A Mighty Wind
Reviewed by: Megan Basham
1 hr. 27 min.
Starring: Christopher Guest, Eugene Levy, Michael McKean, Harry Shearer, Bob Balaban | Directed by: Christopher Guest | Produced by: Karen Murphy | Written by: Christopher Guest, Eugene Levy | Distributor: Warner Brothers
Christopher Guest has done it again. Like his previous films of the same genre, “A Mighty Wind” lampoons the passions of a few of life’s strangely likeable outsiders. Only this time it isn’t small town theater troupes or dog show enthusiasts in the crosshairs, it’s a gaggle of has-been and never-were folk singers happy to have one last shot at the spotlight. Though Guest reigns in his famous biting humor for this particular parody, even without the teeth, the comedy still works.
The idea for “A Mighty Wind” grew from a Saturday Night Live skit Guest appeared in during the 1984-85 season when he was still a cast member. He and Second City alumnus, Eugene Levy, wrote the film, making sure to include all their usual crowd-pleasing suspects, namely Catherine O'Hara, Michael McKean, Parker Posey, Harry Shearer, Fred Willard and Jane Lynch.
Following the working model laid out in “Waiting for Guffman” and “Best in Show”, Guest and Levy simply outlined a series of plot points and characters, and then let their talented cast work a little improvisational magic. The results are astoundingly realistic yet hysterical.
The loosely constructed plot centers on a memorial concert for Irving Steinbloom, a legendary folk promoter. After his death, his obsessive-compulsive son makes it his mission to put on a concert worthy of his father’s life and legacy by booking pseudo-legendary acts like The Folksmen (McKean, Shearer, and Guest), The New Main Street Singers (Posey), and duo Mitch and Mickey (O'Hara and Levy). He also books New York’s famous town hall and enlists the Public Broadcasting Network to televise it.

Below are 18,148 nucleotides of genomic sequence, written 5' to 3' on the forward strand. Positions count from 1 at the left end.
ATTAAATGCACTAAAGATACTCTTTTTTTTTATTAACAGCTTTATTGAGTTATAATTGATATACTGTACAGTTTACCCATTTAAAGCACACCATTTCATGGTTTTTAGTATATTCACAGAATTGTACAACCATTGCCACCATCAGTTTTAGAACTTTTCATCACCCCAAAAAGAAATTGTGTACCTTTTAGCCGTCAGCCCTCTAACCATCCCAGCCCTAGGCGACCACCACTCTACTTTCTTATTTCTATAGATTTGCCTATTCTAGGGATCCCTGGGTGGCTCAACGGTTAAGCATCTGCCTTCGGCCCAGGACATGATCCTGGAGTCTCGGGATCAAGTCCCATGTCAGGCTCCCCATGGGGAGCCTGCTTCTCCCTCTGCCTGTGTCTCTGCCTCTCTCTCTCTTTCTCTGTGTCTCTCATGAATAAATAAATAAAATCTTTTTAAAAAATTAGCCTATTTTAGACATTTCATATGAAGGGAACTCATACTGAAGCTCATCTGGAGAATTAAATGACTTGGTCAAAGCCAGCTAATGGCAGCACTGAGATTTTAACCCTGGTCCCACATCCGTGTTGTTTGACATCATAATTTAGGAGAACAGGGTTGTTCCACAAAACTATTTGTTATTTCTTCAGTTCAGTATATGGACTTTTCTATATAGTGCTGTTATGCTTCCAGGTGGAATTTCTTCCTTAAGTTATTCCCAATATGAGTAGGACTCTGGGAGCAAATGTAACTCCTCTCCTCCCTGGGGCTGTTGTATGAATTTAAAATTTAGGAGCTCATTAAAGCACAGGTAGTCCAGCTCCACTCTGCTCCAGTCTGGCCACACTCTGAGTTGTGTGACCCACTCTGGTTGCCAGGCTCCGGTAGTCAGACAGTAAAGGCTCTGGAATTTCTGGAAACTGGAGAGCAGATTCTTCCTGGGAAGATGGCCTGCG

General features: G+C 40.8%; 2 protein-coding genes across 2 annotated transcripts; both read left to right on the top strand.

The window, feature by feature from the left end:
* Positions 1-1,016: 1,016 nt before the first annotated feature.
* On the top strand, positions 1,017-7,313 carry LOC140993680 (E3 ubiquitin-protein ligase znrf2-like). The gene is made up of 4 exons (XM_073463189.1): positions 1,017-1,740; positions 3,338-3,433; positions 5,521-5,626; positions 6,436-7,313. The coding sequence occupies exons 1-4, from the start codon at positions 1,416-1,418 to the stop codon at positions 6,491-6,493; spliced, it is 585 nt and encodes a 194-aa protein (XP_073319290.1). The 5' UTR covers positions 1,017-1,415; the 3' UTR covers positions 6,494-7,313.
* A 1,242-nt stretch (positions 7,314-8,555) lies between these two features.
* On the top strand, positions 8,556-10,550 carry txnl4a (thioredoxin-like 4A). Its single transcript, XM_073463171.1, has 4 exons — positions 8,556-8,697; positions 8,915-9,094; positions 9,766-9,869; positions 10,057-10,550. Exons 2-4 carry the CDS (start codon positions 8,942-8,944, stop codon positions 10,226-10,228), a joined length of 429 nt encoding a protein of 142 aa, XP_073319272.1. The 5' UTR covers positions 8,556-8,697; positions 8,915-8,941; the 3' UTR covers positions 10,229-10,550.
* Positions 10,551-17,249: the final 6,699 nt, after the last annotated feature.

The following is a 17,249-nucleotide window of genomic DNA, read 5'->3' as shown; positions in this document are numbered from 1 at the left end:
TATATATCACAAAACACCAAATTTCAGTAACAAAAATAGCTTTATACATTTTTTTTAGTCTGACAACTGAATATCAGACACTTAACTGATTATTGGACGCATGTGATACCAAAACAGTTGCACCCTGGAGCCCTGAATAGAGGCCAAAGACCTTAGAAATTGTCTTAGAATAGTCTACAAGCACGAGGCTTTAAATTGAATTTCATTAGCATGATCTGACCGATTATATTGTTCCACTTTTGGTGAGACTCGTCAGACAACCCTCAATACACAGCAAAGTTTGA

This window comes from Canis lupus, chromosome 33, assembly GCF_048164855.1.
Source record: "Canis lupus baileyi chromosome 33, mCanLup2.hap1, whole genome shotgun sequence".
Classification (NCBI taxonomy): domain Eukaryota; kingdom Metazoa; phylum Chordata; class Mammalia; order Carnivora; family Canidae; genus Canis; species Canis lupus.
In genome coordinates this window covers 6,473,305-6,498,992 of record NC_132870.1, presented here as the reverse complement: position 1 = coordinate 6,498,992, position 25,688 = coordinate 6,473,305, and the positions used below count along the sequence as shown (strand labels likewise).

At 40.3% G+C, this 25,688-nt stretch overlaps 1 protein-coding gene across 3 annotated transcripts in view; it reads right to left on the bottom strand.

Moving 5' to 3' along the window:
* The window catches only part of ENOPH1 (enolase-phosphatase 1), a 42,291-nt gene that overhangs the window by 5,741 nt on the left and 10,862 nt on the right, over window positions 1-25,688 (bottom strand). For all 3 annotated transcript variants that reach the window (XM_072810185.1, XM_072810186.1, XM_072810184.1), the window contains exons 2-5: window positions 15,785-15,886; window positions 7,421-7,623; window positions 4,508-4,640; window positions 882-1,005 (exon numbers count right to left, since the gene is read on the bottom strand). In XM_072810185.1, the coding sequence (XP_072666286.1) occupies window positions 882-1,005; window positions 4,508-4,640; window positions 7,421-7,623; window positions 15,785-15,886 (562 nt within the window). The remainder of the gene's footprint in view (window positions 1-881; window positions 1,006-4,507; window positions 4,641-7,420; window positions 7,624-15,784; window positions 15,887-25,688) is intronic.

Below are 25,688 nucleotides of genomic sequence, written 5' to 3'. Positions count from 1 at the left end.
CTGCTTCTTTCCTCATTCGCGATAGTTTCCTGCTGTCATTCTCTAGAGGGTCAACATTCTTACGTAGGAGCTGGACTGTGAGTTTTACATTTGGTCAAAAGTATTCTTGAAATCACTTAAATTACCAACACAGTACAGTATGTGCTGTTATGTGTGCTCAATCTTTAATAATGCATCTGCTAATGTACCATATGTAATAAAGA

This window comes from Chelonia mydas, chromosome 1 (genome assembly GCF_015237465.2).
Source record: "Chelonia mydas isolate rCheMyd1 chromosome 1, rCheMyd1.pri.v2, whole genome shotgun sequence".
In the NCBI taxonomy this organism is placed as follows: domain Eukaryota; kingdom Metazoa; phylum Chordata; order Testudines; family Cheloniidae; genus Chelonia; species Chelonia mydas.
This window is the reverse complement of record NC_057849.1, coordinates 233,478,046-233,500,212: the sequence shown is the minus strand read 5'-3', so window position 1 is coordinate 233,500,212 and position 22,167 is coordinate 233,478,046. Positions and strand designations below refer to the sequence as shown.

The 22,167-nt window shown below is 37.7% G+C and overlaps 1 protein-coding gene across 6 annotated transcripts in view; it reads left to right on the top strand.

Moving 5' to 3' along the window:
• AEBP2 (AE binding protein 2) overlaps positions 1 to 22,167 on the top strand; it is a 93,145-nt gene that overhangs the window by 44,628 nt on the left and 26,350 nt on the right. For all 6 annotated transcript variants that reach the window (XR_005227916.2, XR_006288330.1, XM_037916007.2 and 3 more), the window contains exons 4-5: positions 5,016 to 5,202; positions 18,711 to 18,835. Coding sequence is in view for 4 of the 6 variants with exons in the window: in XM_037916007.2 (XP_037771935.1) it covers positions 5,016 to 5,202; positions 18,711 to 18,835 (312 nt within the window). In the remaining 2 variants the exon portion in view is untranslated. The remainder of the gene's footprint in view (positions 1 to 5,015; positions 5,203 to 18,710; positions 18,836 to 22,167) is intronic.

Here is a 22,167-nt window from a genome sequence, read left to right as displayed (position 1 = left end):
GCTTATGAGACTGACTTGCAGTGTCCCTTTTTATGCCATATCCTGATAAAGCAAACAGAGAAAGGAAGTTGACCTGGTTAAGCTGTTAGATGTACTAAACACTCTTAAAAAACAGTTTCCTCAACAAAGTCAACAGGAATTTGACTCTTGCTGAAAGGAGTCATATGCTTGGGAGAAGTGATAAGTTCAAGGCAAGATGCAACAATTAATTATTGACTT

The performances in this film sparkle and serve to remind the audience how sublime truly gifted comedic acting can be. Though Parker Posey doesn’t quite get her on-screen due, it’s easy to see how Guest might have had a hard time choosing from so much great material—one can only imagine what ended up on the cutting room floor. Best of all, the laughs never take the dreaded obvious turns. Upon meeting the squeaky-clean Main Street Singers, I squirmed a bit, fearful that the hopelessly out-of-touch, out-of-date Christian characters were about to be introduced. But to my absolute delight, the satire went in an entirely different direction (let’s just say a brand new, utterly ridiculous cult is born).
This is not to say that everything presented is appropriate for kids—Mitch overhears a couple having sex in a nearby room, and one male character decides he wants to be a woman—but the PG-13 rating does seem fair (remember, this means it’s probably not a good choice for children under 13). Plus, though the giggles don’t really start rolling until the second half, what the film loses in laughs, it makes up for with a kinder, gentler spirit. Unlike the previous Guest installments, the audience actually starts to care about these people and hopes they find their “kiss at the end of the rainbow,” to paraphrase a Mitch and Mickey tune.
Which brings us to the music. It’s a strange thing that the made-up songs heard here are light years more creative and intelligent than much of what comes out of the radio on any given pop station. The best of the bunch, “Never Did No Ramblin,” turns the notion of the restless, wandering hippie on its proverbial ear, setting the tone (no pun intended) for the entire film. If you’re sick of cheap sight gags and jokes your 12-year-old could see coming at least three or four miles away, you might give “A Mighty Wind” a chance.Year of Release—2003